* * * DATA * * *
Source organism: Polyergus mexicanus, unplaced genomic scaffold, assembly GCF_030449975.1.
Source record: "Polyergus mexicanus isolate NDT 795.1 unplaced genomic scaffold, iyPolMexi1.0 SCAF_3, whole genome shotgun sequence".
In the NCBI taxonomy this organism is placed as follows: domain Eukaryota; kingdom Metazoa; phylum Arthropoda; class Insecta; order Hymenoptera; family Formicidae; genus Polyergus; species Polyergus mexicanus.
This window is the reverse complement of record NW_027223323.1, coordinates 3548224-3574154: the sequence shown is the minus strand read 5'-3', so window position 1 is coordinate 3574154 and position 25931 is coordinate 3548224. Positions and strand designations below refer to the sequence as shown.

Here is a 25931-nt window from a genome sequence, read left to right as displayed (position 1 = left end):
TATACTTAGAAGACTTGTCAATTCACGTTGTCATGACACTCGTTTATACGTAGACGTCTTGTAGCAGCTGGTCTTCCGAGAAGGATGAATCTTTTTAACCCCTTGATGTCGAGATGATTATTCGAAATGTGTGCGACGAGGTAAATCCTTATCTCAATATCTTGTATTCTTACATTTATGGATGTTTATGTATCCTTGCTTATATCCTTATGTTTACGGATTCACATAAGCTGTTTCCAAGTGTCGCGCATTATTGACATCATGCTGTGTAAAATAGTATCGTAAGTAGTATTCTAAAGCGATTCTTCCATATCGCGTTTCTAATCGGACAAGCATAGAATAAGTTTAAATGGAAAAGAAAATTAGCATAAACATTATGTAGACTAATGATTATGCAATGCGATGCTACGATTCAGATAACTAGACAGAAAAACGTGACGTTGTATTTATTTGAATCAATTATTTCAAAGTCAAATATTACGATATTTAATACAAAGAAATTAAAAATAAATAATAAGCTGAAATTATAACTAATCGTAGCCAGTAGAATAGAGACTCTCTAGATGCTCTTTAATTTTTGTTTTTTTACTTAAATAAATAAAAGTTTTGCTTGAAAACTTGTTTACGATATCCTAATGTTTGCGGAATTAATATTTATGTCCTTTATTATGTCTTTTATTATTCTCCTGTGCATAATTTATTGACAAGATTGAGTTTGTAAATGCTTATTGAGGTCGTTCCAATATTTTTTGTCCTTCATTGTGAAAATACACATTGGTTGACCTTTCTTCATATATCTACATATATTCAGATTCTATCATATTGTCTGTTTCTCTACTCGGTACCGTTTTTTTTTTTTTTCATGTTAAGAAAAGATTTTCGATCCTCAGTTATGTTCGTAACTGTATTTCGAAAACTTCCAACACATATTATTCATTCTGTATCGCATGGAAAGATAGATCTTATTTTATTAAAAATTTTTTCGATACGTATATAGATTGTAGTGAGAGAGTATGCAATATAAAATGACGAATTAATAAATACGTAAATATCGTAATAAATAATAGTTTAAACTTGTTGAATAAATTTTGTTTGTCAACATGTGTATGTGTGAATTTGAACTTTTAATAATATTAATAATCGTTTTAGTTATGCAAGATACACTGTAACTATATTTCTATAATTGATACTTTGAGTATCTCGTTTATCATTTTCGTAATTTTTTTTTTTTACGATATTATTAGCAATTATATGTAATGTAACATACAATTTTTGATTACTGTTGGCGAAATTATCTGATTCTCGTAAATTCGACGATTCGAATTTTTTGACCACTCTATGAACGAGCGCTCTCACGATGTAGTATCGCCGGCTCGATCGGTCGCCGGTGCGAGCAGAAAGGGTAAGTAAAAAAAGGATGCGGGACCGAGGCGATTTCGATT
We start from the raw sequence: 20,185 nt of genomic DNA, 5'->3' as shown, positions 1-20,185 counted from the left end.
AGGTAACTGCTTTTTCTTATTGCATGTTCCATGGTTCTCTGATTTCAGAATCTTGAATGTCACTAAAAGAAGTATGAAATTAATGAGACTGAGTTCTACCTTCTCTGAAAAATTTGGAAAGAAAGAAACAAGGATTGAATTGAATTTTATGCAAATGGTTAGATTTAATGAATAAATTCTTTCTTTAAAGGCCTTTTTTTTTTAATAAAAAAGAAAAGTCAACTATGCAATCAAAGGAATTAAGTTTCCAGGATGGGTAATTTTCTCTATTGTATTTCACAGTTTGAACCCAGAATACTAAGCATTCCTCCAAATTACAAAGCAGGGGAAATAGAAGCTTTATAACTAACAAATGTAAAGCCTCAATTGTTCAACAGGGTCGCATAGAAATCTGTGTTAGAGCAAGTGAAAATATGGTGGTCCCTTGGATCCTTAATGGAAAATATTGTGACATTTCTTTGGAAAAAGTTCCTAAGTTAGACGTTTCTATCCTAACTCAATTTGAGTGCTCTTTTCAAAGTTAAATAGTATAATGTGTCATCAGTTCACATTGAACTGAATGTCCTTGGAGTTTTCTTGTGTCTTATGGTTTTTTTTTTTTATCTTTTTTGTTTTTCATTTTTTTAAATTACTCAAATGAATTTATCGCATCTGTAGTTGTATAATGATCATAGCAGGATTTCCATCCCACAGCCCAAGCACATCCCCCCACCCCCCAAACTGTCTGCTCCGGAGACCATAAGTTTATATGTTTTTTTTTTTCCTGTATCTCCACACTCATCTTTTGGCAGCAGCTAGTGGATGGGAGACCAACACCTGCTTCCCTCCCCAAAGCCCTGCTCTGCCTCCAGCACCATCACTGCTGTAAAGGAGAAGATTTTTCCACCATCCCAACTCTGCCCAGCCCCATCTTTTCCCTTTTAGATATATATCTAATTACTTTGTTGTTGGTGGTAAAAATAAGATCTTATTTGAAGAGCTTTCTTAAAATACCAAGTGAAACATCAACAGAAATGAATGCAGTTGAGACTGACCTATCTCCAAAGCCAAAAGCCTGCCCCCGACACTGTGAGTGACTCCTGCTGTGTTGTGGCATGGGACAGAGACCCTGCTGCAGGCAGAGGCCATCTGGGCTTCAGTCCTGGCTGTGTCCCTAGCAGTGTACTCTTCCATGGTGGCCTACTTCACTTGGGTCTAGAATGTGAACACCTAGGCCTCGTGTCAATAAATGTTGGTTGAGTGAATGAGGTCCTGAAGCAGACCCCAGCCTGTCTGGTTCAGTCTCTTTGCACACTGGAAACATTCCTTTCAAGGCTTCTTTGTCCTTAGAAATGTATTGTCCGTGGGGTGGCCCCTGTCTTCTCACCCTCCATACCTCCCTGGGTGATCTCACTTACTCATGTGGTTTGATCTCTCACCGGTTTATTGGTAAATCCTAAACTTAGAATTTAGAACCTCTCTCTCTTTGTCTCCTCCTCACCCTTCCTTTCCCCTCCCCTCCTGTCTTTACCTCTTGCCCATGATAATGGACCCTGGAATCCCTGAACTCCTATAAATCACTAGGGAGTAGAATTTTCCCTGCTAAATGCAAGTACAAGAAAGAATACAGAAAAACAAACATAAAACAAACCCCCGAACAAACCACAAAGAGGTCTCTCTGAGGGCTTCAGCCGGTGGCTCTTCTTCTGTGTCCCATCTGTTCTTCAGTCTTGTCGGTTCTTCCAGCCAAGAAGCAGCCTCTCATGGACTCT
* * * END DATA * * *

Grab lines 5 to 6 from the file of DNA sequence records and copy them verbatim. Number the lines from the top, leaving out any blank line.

Here is a 25931-nt window from a genome sequence, read left to right as displayed (position 1 = left end):
TATACTTAGAAGACTTGTCAATTCACGTTGTCATGACACTCGTTTATACGTAGACGTCTTGTAGCAGCTGGTCTTCCGAGAAGGATGAATCTTTTTAACCCCTTGATGTCGAGATGATTATTCGAAATGTGTGCGACGAGGTAAATCCTTATCTCAATATCTTGTATTCTTACATTTATGGATGTTTATGTATCCTTGCTTATATCCTTATGTTTACGGATTCACATAAGCTGTTTCCAAGTGTCGCGCATTATTGACATCATGCTGTGTAAAATAGTATCGTAAGTAGTATTCTAAAGCGATTCTTCCATATCGCGTTTCTAATCGGACAAGCATAGAATAAGTTTAAATGGAAAAGAAAATTAGCATAAACATTATGTAGACTAATGATTATGCAATGCGATGCTACGATTCAGATAACTAGACAGAAAAACGTGACGTTGTATTTATTTGAATCAATTATTTCAAAGTCAAATATTACGATATTTAATACAAAGAAATTAAAAATAAATAATAAGCTGAAATTATAACTAATCGTAGCCAGTAGAATAGAGACTCTCTAGATGCTCTTTAATTTTTGTTTTTTTACTTAAATAAATAAAAGTTTTGCTTGAAAACTTGTTTACGATATCCTAATGTTTGCGGAATTAATATTTATGTCCTTTATTATGTCTTTTATTATTCTCCTGTGCATAATTTATTGACAAGATTGAGTTTGTAAATGCTTATTGAGGTCGTTCCAATATTTTTTGTCCTTCATTGTGAAAATACACATTGGTTGACCTTTCTTCATATATCTACATATATTCAGATTCTATCATATTGTCTGTTTCTCTACTCGGTACCGTTTTTTTTTTTTTTCATGTTAAGAAAAGATTTTCGATCCTCAGTTATGTTCGTAACTGTATTTCGAAAACTTCCAACACATATTATTCATTCTGTATCGCATGGAAAGATAGATCTTATTTTATTAAAAATTTTTTCGATACGTATATAGATTGTAGTGAGAGAGTATGCAATATAAAATGACGAATTAATAAATACGTAAATATCGTAATAAATAATAGTTTAAACTTGTTGAATAAATTTTGTTTGTCAACATGTGTATGTGTGAATTTGAACTTTTAATAATATTAATAATCGTTTTAGTTATGCAAGATACACTGTAACTATATTTCTATAATTGATACTTTGAGTATCTCGTTTATCATTTTCGTAATTTTTTTTTTTTACGATATTATTAGCAATTATATGTAATGTAACATACAATTTTTGATTACTGTTGGCGAAATTATCTGATTCTCGTAAATTCGACGATTCGAATTTTTTGACCACTCTATGAACGAGCGCTCTCACGATGTAGTATCGCCGGCTCGATCGGTCGCCGGTGCGAGCAGAAAGGGTAAGTAAAAAAAGGATGCGGGACCGAGGCGATTTCGATT